WASHINGTON, D.C. — For its leadership and innovation in science and technology, the National Energy Technology Laboratory has earned two Carnegie Science Awards from the Carnegie Science Center. NETL representatives will pick up the Advanced Materials Award and the Corporate Innovation Award at the 17th annual award ceremony to be held May 3, 2013, at Carnegie Music Hall in Pittsburgh.
The Carnegie Science Center established the Carnegie Science Awards program in 1997 “to recognize and promote innovation in science and technology across western Pennsylvania.” The awards not only identify the innovators of today who make a global impact with their novel ideas and technologies, they also encourage tomorrow’s leaders in science, technology, engineering, and mathematics.
NETL’s platinum-chromium (Pt-Cr) alloy was selected for the Advanced Materials Award, which honors “accomplishments in materials science that create new materials or properties leading to significant business, economic, or societal benefits for the region.”
Recognizing NETL’s expertise in alloy formulation and production, Boston Scientific contacted NETL in 2000 to partner in the design and production of a new alloy for coronary stents. Developed collaboratively by scientists from both organizations, the Pt Cr alloy solves many of the past problems surrounding traditional stents. The addition of platinum allows a stent to be both thin and visible on x-ray. Increased flexibility enables easier movement through arterial bends without causing damage. The addition of high-melting platinum gives the stent a higher corrosion resistance, which optimizes the stent’s long-term stability within the body. The alloy’s increased strength decreases recoil, reducing the likelihood of constriction after deployment. Being stronger, thinner, more flexible, and easier to see on x-ray results in greater patient safety, lower healthcare costs, and better long-term prognosis for the patient.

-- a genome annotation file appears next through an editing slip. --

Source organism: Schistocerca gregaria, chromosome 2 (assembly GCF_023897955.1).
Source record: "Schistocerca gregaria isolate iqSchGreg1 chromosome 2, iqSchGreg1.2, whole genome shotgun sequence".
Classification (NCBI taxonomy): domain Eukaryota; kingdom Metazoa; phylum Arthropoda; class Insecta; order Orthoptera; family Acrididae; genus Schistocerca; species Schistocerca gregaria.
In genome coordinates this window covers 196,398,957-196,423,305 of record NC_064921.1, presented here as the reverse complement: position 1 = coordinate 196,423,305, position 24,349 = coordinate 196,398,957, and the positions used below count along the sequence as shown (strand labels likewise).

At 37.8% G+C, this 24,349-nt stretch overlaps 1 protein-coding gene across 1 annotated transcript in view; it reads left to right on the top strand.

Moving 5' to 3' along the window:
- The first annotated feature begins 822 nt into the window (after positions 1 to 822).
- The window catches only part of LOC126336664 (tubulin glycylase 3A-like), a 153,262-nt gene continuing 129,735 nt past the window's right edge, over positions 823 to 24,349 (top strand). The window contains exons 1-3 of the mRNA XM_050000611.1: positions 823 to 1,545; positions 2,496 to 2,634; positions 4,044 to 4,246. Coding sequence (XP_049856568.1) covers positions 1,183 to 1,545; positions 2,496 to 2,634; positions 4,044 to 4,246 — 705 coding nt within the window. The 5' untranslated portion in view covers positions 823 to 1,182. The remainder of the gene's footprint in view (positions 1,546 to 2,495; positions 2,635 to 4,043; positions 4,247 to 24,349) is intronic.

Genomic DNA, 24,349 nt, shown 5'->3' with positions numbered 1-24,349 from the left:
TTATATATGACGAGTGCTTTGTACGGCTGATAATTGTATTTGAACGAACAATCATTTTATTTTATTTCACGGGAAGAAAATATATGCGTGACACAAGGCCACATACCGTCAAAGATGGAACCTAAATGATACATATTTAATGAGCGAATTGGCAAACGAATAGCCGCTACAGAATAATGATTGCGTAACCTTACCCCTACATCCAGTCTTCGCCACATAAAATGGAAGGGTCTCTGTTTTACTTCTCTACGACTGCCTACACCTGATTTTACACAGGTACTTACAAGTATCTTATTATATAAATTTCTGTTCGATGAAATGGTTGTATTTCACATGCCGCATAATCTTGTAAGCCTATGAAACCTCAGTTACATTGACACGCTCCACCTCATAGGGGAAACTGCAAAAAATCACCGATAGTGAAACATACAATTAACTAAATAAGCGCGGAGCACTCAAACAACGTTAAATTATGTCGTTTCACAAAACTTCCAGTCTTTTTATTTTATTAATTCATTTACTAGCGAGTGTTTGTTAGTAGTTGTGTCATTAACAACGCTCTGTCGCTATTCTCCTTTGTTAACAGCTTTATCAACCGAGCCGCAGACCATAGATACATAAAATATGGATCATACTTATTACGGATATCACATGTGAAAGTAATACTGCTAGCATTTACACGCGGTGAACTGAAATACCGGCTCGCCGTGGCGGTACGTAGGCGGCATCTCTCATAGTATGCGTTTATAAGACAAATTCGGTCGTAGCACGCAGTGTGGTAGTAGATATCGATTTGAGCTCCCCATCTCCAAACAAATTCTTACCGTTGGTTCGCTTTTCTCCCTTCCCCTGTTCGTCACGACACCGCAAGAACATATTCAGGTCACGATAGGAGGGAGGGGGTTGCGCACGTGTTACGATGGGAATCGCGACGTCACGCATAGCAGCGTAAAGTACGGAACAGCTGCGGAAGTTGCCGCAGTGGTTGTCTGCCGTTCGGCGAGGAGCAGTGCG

Since their introduction in 2010, these stents have generated more than $4 billion in sales worldwide and captured 45 percent of the U.S. coronary stent market and 33 percent of the global market. This dramatic global adoption is a tribute to the Pt-Cr stent’s unprecedented effectiveness. In late 2012, BSC received approval for Pt-Cr stents to be used in the treatment of peripheral artery disease, particularly in the legs, where the stents have dramatically reduced the risk of death and limb amputation for patients with this disease.
The stent systems have created more than 300 new, high-paying jobs at Boston Scientific and an additional 150 high-paying jobs in the supply line, including 50 at the Pennsylvania-based metal company that produces the Pt-Cr alloy.
A national resource centered in energy-rich Pittsburgh, NETL-RUA will receive the Corporate Innovation Award, given to “an organization or representative of an organization that develops and encourages an environment that promotes innovation in science or technology.”
The Alliance combines the facilities, expertise, and resources of NETL with those of five world-renowned research universities: Carnegie Mellon, Penn State, the University of Pittsburgh, Virginia Tech, and West Virginia University. NETL-RUA research and technology development protect human health and the environment, reduce the energy sector’s carbon footprint, find uses for mitigated CO2, and ensure energy security. Examples include—
- The first-of-its-kind Advanced Virtual Energy Simulation Training and Research (AVESTAR™) Center to train advanced power plant operators.
- The Pyrochem Catalyst, which converts heavy hydrocarbons, such as diesel and coal-based fuels, into hydrogen-rich synthesis gas for fuel cells.
- The Harbison Walker refractory material for high-wear areas of advanced, high-temperature gasifiers—a clean, efficient means of producing electricity.
- The first Carbon Capture Simulation Initiative (CCSI) Toolset: computational tools and models to speed the development and deployment of carbon capture technologies
The Alliance is improving power generation efficiencies; reducing CO2 separation costs; demonstrating CO2 capture, utilization, and storage to reduce the environmental impact of fossil fuel use; and reducing the nation’s dependence on foreign energy supplies by investigating domestic alternatives, such as methane hydrates, deep drilling, shale gas, and enhanced oil recovery.